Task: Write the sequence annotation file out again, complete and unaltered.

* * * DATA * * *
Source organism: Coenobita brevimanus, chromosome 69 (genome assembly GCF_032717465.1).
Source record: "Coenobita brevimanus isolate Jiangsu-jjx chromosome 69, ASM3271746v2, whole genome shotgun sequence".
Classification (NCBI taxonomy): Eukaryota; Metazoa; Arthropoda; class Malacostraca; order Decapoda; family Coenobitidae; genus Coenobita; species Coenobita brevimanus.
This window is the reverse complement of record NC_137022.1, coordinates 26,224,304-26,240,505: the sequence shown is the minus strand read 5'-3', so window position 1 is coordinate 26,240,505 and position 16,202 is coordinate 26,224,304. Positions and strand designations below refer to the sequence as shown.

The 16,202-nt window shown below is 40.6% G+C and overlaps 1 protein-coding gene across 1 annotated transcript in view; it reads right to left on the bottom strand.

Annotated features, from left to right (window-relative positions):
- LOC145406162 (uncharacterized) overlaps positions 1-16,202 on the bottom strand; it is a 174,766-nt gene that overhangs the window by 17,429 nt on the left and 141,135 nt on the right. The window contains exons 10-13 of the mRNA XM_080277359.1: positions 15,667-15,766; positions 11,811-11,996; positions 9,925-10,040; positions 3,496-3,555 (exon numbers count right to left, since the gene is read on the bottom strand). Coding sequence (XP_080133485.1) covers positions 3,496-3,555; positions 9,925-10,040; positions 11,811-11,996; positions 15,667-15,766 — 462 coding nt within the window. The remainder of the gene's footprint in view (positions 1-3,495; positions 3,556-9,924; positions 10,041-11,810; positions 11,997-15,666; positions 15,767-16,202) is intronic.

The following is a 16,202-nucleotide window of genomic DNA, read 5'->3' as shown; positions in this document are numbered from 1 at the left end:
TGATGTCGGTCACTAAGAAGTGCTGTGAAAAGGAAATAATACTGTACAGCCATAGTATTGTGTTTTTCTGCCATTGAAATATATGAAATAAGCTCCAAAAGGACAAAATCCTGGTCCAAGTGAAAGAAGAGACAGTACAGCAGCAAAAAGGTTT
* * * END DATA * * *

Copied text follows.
Source organism: Coenobita brevimanus, chromosome 69 (genome assembly GCF_032717465.1).
Source record: "Coenobita brevimanus isolate Jiangsu-jjx chromosome 69, ASM3271746v2, whole genome shotgun sequence".
Classification (NCBI taxonomy): Eukaryota; Metazoa; Arthropoda; class Malacostraca; order Decapoda; family Coenobitidae; genus Coenobita; species Coenobita brevimanus.
This window is the reverse complement of record NC_137022.1, coordinates 26,224,304-26,240,505: the sequence shown is the minus strand read 5'-3', so window position 1 is coordinate 26,240,505 and position 16,202 is coordinate 26,224,304. Positions and strand designations below refer to the sequence as shown.

The 16,202-nt window shown below is 40.6% G+C and overlaps 1 protein-coding gene across 1 annotated transcript in view; it reads right to left on the bottom strand.

Annotated features, from left to right (window-relative positions):
- LOC145406162 (uncharacterized) overlaps positions 1-16,202 on the bottom strand; it is a 174,766-nt gene that overhangs the window by 17,429 nt on the left and 141,135 nt on the right. The window contains exons 10-13 of the mRNA XM_080277359.1: positions 15,667-15,766; positions 11,811-11,996; positions 9,925-10,040; positions 3,496-3,555 (exon numbers count right to left, since the gene is read on the bottom strand). Coding sequence (XP_080133485.1) covers positions 3,496-3,555; positions 9,925-10,040; positions 11,811-11,996; positions 15,667-15,766 — 462 coding nt within the window. The remainder of the gene's footprint in view (positions 1-3,495; positions 3,556-9,924; positions 10,041-11,810; positions 11,997-15,666; positions 15,767-16,202) is intronic.

The following is a 16,202-nucleotide window of genomic DNA, read 5'->3' as shown; positions in this document are numbered from 1 at the left end:
TGATGTCGGTCACTAAGAAGTGCTGTGAAAAGGAAATAATACTGTACAGCCATAGTATTGTGTTTTTCTGCCATTGAAATATATGAAATAAGCTCCAAAAGGACAAAATCCTGGTCCAAGTGAAAGAAGAGACAGTACAGCAGCAAAAAGGTTT